Workplace Wisdom

Why You Need to Stop Relying on Your Strengths

Why You Need to Stop Relying on Your Strengths

The other day, I gave a leader feedback about how to develop one of his team members, prepared for a coaching session with a different executive, and sat in on a leadership team meeting with a third. These three interactions, with three very different people, sounded a recurring theme: When we rely too much on our historical strengths and patterns, we sometimes avoid the new work we need to do and wind up impeding our continuing success.

Even good, solid beliefs and performance can trip us up. Here are some examples:

  • A leader who calmly protects her people in the face of disruption has real grit and the tenacity to see things through, but may not question or challenge the current path even though she could get a better result if she did.
  • A leader who cares so deeply about the integrity of the work and the authenticity of employee relationships that he neglects the procedural aspects of business process issues that would actually improve the quality of the work itself.
  • A leader who works hard to engage all his team members, considers employees’ satisfaction and needs, but is so sensitive to their individual reactions that he’s not clear or definitive enough for them to execute accurately.

First, Identify Your Patterns…

It’s so hard for us to give up the behaviors we believe have worked well for us in the past, Marshall Goldsmith explains in his book What Got You Here Won’t Get You There, that we should stop writing “To-Do” lists and start writing “To-Stop” lists instead.

So how can you recognize when you’re getting in your own way, and shift to approaches that generate better results? How can you decide what to put on your To-Stop list – and how can you make sure you actually cut out those unsuccessful behaviors, or at least behave less automatically?

Start by talking to yourself kindly but with a sense of detachment about what’s going on. Next, conduct an “internal review” of yourself, or ask a colleague or friend to help you do it. That doesn’t mean finding someone to be an accountability partner or play drill sergeant to your sloppy recruit. It’s about paying attention and noticing where you’re not getting the results you say you want, or when your own behavior is contributing to your lack of success.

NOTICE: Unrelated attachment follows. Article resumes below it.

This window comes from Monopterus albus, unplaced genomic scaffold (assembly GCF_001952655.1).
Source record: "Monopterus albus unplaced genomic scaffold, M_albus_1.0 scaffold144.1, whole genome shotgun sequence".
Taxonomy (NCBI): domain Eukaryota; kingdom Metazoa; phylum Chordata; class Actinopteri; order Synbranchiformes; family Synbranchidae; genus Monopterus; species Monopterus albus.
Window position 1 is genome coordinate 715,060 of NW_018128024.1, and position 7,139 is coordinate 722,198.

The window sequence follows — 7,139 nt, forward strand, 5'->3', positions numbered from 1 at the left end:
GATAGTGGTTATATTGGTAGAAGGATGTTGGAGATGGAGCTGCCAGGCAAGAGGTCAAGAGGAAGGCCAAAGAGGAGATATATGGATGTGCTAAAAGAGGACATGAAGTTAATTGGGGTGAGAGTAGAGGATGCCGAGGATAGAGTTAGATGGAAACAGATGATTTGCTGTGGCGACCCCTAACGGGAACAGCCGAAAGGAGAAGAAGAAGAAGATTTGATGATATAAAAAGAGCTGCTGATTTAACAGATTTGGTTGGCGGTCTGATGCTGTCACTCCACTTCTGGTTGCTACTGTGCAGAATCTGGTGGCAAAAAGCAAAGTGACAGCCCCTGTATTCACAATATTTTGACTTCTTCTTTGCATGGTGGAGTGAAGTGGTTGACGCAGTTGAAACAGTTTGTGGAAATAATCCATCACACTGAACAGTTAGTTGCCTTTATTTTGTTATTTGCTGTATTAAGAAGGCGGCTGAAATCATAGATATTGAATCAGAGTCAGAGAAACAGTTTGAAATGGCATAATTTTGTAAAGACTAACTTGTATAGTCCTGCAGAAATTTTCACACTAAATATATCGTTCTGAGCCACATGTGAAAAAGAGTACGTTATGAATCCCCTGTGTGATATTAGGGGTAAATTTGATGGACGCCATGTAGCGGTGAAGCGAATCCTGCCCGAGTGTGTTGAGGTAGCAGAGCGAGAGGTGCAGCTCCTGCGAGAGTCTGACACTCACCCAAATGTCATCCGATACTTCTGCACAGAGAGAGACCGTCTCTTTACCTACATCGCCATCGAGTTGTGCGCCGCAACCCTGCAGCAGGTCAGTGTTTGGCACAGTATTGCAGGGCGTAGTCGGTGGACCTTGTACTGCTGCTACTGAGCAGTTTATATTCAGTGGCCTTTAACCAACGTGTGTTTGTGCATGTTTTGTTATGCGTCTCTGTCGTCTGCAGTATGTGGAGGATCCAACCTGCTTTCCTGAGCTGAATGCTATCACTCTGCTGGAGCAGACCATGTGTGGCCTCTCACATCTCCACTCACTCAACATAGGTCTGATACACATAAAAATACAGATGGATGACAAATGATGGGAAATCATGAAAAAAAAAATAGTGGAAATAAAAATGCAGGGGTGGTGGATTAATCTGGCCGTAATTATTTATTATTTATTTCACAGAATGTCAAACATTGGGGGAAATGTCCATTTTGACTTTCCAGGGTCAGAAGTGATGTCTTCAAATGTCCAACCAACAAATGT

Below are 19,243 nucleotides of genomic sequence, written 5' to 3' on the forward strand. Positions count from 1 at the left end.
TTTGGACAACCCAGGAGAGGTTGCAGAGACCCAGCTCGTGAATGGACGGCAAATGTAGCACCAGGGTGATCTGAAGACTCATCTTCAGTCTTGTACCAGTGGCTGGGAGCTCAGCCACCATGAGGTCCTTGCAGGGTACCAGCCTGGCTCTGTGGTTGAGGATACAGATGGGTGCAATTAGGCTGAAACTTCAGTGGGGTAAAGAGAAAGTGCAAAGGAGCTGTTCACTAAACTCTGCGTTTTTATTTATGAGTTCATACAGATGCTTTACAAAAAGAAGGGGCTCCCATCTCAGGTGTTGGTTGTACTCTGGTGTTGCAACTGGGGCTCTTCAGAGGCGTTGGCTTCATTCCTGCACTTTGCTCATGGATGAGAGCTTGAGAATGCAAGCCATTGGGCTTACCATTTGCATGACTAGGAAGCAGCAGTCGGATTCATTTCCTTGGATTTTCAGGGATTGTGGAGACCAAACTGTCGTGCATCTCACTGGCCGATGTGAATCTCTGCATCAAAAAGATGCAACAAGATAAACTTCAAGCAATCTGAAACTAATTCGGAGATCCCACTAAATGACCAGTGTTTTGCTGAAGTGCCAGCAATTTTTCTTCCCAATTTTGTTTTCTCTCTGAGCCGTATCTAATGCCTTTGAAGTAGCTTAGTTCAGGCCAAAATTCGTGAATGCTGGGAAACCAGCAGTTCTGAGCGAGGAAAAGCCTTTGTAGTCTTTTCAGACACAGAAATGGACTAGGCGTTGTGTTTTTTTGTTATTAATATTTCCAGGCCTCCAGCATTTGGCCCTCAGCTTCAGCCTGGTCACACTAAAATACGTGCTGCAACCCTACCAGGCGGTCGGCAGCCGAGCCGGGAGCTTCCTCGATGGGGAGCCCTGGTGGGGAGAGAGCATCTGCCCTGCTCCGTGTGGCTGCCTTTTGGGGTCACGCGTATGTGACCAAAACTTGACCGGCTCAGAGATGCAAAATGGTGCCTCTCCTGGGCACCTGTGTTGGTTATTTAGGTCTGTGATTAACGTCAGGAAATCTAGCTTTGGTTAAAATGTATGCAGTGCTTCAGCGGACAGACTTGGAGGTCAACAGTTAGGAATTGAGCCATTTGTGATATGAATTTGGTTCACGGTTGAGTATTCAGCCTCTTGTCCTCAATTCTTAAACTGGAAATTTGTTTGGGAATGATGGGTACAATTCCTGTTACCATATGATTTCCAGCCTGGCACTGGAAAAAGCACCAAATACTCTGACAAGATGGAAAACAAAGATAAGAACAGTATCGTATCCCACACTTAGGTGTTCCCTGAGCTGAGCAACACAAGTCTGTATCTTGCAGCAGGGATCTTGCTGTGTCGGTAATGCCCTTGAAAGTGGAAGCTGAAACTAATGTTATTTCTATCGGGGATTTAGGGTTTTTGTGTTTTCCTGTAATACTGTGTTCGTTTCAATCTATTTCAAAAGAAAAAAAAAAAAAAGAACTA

Now Break Them!

Once you’ve finished your review, use these two thought exercises to get yourself off the dime and onto a better path:

  1. Let opposites attract. Imagine what would happen if you behaved the opposite of how you usually behave, if you did the reverse of your norm. What if you were freewheeling instead of disciplined and dogged? Or if you were diligent and task-focused, rather than blue-skying and open to all inputs and opinions? More demanding of your team instead of purposefully empathetic — or the reverse? What new opportunities might present themselves? Which problems might diminish? How much surprising relief might you feel?
  2. Visualize a more ideal future. Imagine what your behavior would be like if it was the kind of behavior that would generate more desirable results than the ones you’re getting now. How would you feel? And what if you didn’t change at all, but could rely on someone — say, an employee, a colleague, or a friend — who has complementary strengths to back you up, repair damage, or see and understand the things you don’t? Which of these outcomes is more realistic? What practical steps could you take to get closer to achieving either of them?

It can be tough to hypothesize about how you could do things differently from what comes naturally, and even tougher to contemplate truly changing. You may actually have to think about someone else who has strengths that are very different from yours — and how they would use those strengths in your situation —before you can see what really needs to change in you.

It’s counterintuitive and definitely uncomfortable, but by breaking your automatic patterns of past responses, you can be more thoughtful about how to respond now – as well as how to develop a more complete toolkit for your future responses. Amazingly, this may lead to building completely new strengths. Win-win!

Onward and upward —

LK

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